Is your radio always tuned to the same station?
Are you a mixtape of different sounds and voices?
Musical tastes often solidify in our formative years when we’re asserting our place in the world. We try on the hairstyles, fashions, and speech patterns that go along with the music we choose to buy, listen to, play, or obsess over. If it fits, we adopt it as our own.
For the Chinese community in America, musical tastes can carry a political charge: what we choose to listen to is a way to align with or against a world view. Our music might be a cultural home. An iconic song like Teresa Teng’s “The Moon Represents My Heart,” which this exhibition is named after, could be a surrogate for the homeland left behind and a reminder of who we really are. But what do we mean by “Our music”? How do we begin to define it?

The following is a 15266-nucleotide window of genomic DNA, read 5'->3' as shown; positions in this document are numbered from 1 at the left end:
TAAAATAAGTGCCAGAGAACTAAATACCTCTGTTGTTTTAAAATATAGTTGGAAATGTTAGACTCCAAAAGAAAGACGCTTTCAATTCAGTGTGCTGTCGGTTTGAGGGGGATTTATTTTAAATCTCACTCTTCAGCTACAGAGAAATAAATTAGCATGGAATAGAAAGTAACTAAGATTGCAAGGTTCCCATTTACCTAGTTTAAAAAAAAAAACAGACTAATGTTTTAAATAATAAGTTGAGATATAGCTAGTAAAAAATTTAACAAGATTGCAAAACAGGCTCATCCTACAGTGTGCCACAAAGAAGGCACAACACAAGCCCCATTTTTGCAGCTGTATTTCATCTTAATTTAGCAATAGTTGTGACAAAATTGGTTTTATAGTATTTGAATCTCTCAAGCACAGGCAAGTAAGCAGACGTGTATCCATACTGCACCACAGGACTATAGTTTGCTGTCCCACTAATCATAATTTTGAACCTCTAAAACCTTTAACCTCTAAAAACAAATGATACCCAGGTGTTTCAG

Think of this exhibition as a massive mixtape of some of the music that matters to Chinese in America. We begin with a conversation about music memories with Chinatown resident Marcella Chin Dear, New York-based musician and activist Taiyo Na, Los Angeles/New York-based artist Amy Yao and Beijinger artists and musicians Yuanyuan Yang, Zhao Cong and Zhu Wenbo.
The exhibition is organized into sections that bridge an expansive range of musical genres, approaches, and artists. In one section, we consider the relationship between traditional Chinese opera and rap music. Another brings together Asian American Movement music and underground rock in Beijing. Karaoke culture is contrasted with church singing. By free-associating in this way we hope the exhibition will prompt you to actively explore how music, memory, and belonging are connected.